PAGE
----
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13 Mobile App Testing Types and Approaches

  • App not in use: 39.9%
  • Limited storage: 18.7%
  • Excessive notifications: 12.6%
  • Confusion: 5.4%
  • Technical issues: 5.4%

What these numbers represent is crystal clear. Because mobile devices have inherently low storage capacity, it’s bound to get uninstalled if your app is no longer relevant to the user. Similarly, if your app introduces technical difficulties—it doesn’t matter if it’s just a slight inconvenience—users are likely to uninstall it to look for a more user-friendly alternative. 

Knowing the different mobile app testing types and how they uniquely contribute to delivering an exceptional end-user experience is an excellent place to start. 

1. Functional Testing 

Examples of functional testing include validating whether:

  • The application installs and launches correctly
  • Users can sign up and log in
  • Text boxes and buttons function properly
  • Push notifications render correctly

2. Compatibility Testing

For example, cross-browser compatibility testing ensures that an application functions correctly and consistently across different web browsers, while database compatibility testing verifies that the application works seamlessly with different databases or database management systems (DBMS). 

3. Localization Testing

Localization testing relies on native language speakers and focuses on uncovering a range of issues, including:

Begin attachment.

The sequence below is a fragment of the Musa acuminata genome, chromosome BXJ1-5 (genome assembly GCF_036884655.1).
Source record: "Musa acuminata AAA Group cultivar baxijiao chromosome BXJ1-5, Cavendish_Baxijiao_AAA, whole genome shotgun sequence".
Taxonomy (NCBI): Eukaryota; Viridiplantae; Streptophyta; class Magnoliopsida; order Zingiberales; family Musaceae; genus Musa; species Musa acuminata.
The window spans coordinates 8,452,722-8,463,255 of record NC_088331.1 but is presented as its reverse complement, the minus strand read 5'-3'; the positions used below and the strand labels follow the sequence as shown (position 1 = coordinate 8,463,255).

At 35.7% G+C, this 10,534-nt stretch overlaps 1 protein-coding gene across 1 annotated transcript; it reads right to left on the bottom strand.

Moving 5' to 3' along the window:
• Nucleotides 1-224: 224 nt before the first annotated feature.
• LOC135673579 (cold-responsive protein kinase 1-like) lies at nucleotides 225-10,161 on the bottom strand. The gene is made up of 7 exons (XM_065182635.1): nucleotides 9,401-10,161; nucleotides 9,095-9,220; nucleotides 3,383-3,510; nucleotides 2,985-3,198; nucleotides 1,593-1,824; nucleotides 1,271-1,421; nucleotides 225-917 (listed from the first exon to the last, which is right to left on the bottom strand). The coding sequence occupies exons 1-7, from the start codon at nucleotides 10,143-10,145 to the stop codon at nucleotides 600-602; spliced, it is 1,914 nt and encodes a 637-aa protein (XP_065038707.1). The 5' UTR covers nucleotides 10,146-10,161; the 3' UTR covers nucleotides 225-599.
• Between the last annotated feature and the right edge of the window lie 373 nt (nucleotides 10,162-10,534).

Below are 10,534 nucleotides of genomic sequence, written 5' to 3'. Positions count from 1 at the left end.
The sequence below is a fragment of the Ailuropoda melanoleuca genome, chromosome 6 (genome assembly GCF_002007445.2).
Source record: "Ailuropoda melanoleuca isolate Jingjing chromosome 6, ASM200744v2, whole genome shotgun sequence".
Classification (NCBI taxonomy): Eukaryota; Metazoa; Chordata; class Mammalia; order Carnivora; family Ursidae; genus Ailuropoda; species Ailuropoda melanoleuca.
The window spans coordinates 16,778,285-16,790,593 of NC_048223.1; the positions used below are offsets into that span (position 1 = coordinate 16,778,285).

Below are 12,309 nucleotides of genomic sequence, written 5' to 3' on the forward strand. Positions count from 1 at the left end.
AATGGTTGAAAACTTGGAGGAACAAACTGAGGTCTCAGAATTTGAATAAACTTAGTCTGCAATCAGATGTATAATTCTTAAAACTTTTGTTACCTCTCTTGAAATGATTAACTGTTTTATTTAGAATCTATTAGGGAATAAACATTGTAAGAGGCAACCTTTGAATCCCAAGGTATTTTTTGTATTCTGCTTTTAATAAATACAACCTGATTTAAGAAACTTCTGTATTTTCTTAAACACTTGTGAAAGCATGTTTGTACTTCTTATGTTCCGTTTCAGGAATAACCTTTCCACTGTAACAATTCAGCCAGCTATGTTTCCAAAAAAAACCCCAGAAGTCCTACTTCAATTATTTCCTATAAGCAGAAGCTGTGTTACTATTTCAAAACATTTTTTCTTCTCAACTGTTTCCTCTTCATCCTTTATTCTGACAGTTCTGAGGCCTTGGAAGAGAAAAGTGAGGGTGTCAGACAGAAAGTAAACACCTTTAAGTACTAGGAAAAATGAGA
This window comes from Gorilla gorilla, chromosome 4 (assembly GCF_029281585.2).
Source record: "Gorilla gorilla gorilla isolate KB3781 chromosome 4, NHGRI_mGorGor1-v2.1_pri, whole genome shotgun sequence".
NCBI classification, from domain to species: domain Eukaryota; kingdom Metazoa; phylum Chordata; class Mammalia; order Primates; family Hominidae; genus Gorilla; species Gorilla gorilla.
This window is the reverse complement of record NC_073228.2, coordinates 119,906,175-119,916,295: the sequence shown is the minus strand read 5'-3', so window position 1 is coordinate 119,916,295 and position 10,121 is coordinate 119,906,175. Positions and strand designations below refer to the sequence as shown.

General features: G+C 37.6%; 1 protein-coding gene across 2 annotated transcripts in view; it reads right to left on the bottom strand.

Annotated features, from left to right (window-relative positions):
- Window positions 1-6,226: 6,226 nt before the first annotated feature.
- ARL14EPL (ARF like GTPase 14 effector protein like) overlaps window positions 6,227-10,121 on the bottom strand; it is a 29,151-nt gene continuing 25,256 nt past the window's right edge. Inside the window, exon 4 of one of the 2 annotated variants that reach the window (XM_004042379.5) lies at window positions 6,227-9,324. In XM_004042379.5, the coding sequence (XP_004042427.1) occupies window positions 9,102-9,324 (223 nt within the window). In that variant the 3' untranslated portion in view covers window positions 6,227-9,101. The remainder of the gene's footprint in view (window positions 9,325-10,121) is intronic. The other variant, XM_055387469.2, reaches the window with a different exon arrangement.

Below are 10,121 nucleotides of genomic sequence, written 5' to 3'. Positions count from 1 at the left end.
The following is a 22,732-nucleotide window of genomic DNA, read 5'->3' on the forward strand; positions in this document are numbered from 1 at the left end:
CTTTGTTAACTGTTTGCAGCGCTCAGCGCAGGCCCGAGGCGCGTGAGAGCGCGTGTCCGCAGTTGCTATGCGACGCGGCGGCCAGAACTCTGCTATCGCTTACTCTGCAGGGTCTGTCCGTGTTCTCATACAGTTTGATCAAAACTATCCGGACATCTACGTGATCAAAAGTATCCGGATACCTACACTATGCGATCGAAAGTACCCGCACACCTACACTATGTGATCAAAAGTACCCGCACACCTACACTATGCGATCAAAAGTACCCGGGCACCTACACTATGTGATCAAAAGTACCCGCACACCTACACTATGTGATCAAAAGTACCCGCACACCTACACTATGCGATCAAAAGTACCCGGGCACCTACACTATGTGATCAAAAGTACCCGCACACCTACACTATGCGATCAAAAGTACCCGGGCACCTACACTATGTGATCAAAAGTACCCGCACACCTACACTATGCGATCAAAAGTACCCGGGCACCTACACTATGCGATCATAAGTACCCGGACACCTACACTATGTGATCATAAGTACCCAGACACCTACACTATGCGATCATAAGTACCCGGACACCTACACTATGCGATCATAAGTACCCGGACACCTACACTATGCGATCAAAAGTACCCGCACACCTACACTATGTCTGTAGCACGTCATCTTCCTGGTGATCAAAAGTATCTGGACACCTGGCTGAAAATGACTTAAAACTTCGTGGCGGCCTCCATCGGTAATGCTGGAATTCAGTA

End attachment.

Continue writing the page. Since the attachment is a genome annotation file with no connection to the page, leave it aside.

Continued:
• Unnatural translations
  • Cultural relevance and accuracy
  • Currency, symbols, and pricing
  • Overlapping UI elements

4.  Interruption Testing

Interruption testing evaluates how well an application can recover from unexpected interruptions. Although interruption testing applies to any type of application (web, mobile, standalone, etc.), it’s more common in mobile applications because of mobile’s unique characteristics: diverse hardware, various connectivity scenarios, battery life, etc.

Examples of interruptions to test include:

  • Incoming phone calls when an application is running
  • Incoming messages or SMS when an application is running
  • Battery life when an application is running
  • The device is plugged in or out of charging when an application is running
  • The device shuts down when an application is running
  • OS upgrade occurs when an application is running
  • Loss and restoration of the network while an application is running

5. Performance Testing

Delivering a world-class digital experience to your users requires a consistently performant application across an ever-evolving range of end-user traffic patterns, network access locations, and device configurations. A slow or unreliable user experience – no matter how functionally complete or elegantly designed – is a bad user experience. 

  • Load testing: Assess whether the application can handle the expected maximum number of users or transactions 
  • Endurance testing: Evaluate application performance and stability over an extended period
  • Stress testing: Evaluate the application’s behavior under extreme conditions to determine failure thresholds or breaking points
  • Spike testing: Assess whether the application can handle sudden increases in user activity

6. Security Testing

Security testing focuses on identifying and addressing application weaknesses and vulnerabilities. The goal is to make sure the app can withstand various forms of attacks and any unforeseen failures.

There are several types of security testing, including:

  • Vulnerability scanning: Identify known vulnerabilities that attackers can exploit, such as misconfigurations or outdated software versions
  • Penetration testing: Simulate real-world attacks to pinpoint potential security flaws
  • Security code review: Check for security vulnerabilities in the source code
  • Ethical hacking: Employ skilled security professionals to mimic the actions of a hacker and identify vulnerabilities

7. Payments Testing